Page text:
Antitrust Practices and Market Power
Antitrust laws in a broader sense focus on promotion of fair competition and consumer protection. They restrict businesses from wrongfully acquiring or abusing monopoly power and forbid imperfect competition. Competition is encouraged in the market in line with the X-inefficiency concept. There are various statutory provisions for antitrust laws in the different federal states, the most notable being the Clayton Act and the Sherman Act (Boundless Journal).
Antitrust Investigations on Microsoft Corporation
The unmatched success experienced by Microsoft over the recent past has led to complaints by rival manufacturers that the company was monopolizing the software industry due to their prices and contractual agreements with PC manufacturers (Jenkins & Robert, 2007). The Department of Justice which conducted antitrust investigations against Microsoft alleged that Microsoft had monopolized the internet browser by contracting to the only supplier of browsers for Windows-operated computers, and that the company assumed 90% of the market (William, 1951). It was alleged that the company was working on tie-in agreements with manufacturers to only apply its Windows version. Microsoft also compels computer manufacturers to solely apply its design of screen sequence. The company was also alleged to have entered into anti-competitive contracts with almost all online service providers to solely acknowledge Microsoft’s Internet Explorer as the only browser. The company was also alleged to have forced computer manufacturers to yield to their demands by fixing higher price consideration to the manufactures (Jenkins & Robert, 2007). This is against the Sherman Act’s prohibitions of monopoly pricing (William, 1951).
Microsoft Corporation made a successful defense against the antitrust allegations. Monopolies are not naturally illegal because firms have the capacity to legitimately grow and dominate the market. There is no violation from this basis (Boundless Journal).
Critical Analysis of Monopoly and oligopoly market structures
The Sherman Act prohibits monopoly market structure and collusion (Baker, 2000). The Act prohibits conspiracy by two firms to monopolize a line of commerce or a particular market. All these alleged moves by Microsoft are intended to cause barriers to entry into the market by rival producers. The company was also accused of violating the provisions against monopoly pricing under the Clayton Act. The Clayton Act forbids discrimination in price involving many purchasers of items of similar quality and grade. Price-fixing applies where companies in a particular market artificially keep the price of commodities at a given level in contravention with the requirements of free market.
Monopolies are bad because they raise price, restrict output, increase costs and discourage innovation (Baker, 2000). For instance, some monopolists adopt rent seeking behavior which involves manipulation of the market environment. With regards to government monopoly, the government seizes control over businesses which are subjected to natural monopoly structure. This is intended to ensure preservation of public interests. Monopolies may be allowed where there are economies of scale. In such cases, the government ensures that the monopolies conform to deadweight loss minimum requirements through price regulations.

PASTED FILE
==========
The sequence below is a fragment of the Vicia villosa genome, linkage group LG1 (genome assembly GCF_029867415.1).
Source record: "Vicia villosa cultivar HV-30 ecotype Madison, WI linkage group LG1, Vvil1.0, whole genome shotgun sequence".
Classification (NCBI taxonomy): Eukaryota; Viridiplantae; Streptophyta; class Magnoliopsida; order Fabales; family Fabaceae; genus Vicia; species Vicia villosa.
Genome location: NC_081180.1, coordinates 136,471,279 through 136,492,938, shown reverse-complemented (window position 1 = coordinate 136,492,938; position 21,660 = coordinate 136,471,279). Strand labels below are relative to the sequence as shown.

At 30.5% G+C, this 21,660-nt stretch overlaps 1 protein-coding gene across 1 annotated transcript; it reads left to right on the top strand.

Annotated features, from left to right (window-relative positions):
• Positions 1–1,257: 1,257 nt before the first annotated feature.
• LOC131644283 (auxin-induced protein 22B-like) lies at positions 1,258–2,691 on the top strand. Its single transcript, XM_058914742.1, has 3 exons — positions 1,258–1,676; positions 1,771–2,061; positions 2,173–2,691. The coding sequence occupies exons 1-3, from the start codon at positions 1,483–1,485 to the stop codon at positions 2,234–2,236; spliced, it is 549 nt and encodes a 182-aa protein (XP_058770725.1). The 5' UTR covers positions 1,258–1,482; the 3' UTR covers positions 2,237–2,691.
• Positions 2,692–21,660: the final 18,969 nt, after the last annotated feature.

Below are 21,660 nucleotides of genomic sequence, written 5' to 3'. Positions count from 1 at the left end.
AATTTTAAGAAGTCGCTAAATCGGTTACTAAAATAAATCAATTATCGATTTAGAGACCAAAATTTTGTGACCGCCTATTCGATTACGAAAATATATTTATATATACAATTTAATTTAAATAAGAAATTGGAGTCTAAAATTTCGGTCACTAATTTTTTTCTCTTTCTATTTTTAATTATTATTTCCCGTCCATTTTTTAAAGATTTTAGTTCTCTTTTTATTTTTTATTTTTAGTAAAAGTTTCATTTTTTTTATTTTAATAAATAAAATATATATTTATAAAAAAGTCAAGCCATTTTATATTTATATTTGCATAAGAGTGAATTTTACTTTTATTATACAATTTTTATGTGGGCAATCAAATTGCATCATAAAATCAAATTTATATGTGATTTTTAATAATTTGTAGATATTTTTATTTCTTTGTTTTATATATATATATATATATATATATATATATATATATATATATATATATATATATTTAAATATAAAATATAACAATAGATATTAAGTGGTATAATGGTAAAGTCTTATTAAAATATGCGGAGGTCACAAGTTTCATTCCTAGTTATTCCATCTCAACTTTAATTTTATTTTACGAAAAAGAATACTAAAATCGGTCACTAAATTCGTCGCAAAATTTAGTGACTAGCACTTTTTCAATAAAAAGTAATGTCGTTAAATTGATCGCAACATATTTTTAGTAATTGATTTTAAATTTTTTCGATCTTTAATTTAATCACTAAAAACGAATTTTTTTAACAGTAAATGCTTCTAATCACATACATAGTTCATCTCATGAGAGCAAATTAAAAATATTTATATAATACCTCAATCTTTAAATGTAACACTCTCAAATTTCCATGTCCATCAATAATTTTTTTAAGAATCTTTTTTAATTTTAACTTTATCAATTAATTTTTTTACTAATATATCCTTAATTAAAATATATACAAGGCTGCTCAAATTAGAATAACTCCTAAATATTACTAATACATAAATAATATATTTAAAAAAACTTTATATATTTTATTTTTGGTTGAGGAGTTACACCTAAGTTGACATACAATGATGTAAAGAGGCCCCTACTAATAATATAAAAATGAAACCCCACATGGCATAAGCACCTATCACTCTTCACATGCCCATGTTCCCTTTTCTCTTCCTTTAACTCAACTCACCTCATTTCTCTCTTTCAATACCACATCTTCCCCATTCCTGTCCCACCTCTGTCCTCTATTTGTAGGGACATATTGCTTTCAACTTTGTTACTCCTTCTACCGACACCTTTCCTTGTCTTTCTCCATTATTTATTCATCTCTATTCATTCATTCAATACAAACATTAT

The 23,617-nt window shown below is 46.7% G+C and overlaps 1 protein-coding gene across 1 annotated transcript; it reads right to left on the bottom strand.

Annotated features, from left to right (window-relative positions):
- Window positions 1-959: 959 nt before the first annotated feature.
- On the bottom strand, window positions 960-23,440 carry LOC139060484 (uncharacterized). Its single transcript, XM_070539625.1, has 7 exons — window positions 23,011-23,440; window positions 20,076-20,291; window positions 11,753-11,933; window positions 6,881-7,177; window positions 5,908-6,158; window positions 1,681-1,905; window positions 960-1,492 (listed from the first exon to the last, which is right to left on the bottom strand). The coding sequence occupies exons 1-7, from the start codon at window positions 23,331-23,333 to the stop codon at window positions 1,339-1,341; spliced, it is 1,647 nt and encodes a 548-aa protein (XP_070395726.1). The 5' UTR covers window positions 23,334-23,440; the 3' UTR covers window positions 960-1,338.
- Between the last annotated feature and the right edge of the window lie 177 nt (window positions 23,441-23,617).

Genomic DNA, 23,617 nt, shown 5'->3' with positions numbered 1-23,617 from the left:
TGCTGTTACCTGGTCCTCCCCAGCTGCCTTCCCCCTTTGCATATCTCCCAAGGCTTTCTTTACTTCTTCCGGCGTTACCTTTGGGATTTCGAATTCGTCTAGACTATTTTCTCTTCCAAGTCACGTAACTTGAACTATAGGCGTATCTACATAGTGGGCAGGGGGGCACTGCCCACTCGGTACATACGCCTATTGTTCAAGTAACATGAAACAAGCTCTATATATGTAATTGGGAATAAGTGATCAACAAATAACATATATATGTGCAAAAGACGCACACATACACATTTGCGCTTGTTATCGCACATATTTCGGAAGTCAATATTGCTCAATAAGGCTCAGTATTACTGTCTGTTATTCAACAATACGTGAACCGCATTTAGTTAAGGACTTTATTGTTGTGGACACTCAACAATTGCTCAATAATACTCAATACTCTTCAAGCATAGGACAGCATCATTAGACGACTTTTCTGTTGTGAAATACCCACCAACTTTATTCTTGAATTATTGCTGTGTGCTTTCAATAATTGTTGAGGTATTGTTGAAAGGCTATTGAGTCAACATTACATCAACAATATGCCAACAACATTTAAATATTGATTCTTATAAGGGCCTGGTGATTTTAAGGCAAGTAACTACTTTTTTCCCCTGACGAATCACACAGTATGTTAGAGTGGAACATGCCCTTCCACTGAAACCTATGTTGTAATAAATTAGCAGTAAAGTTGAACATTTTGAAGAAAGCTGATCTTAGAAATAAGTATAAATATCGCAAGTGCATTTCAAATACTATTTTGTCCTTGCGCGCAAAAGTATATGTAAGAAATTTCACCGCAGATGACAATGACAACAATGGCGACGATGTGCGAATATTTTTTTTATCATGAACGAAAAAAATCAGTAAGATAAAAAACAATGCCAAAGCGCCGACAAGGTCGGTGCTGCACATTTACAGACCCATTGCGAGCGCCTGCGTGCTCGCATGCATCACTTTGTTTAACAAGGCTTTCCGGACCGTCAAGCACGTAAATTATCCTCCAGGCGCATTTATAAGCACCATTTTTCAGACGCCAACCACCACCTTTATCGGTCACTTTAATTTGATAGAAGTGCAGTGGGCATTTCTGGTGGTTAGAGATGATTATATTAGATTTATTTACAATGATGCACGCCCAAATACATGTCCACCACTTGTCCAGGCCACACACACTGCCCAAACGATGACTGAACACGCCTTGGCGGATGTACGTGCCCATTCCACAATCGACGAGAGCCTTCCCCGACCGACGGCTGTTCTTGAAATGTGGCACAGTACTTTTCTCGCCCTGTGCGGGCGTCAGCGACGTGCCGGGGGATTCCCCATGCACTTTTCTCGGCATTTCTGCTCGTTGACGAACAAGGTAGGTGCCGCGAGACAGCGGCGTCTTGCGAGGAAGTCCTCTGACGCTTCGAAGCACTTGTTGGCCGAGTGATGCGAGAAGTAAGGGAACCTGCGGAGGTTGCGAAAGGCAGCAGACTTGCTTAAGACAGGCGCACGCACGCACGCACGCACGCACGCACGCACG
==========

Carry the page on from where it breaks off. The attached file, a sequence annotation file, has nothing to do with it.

Deadweight losses are incurred where the equilibrium is not Pareto optimal, as a result of barriers to entry into the market. An oligopoly market structure occurs where one firm behaves in a manner that affects the demand of another firm. An oligopolistic market structure is analyzed in terms of production differentiation, barriers to entry and concentration. In natural monopolies, it is efficient for a single firm to provide services or goods for the whole market. For instance, a single set of electrical lines is enough to serve a region. Natural oligopolies on the other hand are characterized with economies of scale in relation to minimum efficient size firms (Baker, 2000). In a monopoly market structure, price makers are circumstances and not supply-demand interaction. Firms under a monopoly market structure experience a downward-sloping demand curve because they are the only producers. They maximize profits by setting marginal cost equal to marginal revenue, and this may create economic loss or economic profit depending on the circumstances. Where economic profits are negative, it implies that the costs are not being met and it would be good for the firm to leave the market (Boundless Journal).
There are numerous anti-competitive business opportunities for firms under oligopoly and monopoly market structures. However, they should aim at not violating the Sherman Act and the Clayton Act which prohibit antitrust practices such as collusions, monopoly pricing and price fixing (Boundless Journal).
Baker, L. (2000). Monopoly and Antitrust. University of South Carolina [online] viewed on 29th May 2013, from: http://hadm.sph.sc.edu/courses/econ/classes/antitrust/antitrust.html
Jenkins, G, T., Robert W, B. (January 2007). “Microsoft’s Monopoly: Anti-Competitive Behavior, Predatory Tactics, And the Failure of Governmental Will”. Journal of Business & Economic Research 5 (1): 11–16. Retrieved 29th May 2013.
Monopolistic Firms Versus Competitive Firms. Boundless. Retrieved 29th May 2013, from: https://www.boundless.com/economics/monopolies/production-and-pricing-levels/monopolistic-firms-versus-competitive-firms/
William, H. (1951). The Microsoft case: anti-trust, high technology, and consumer welfare. DeVry University, viewed on 29th May 2013.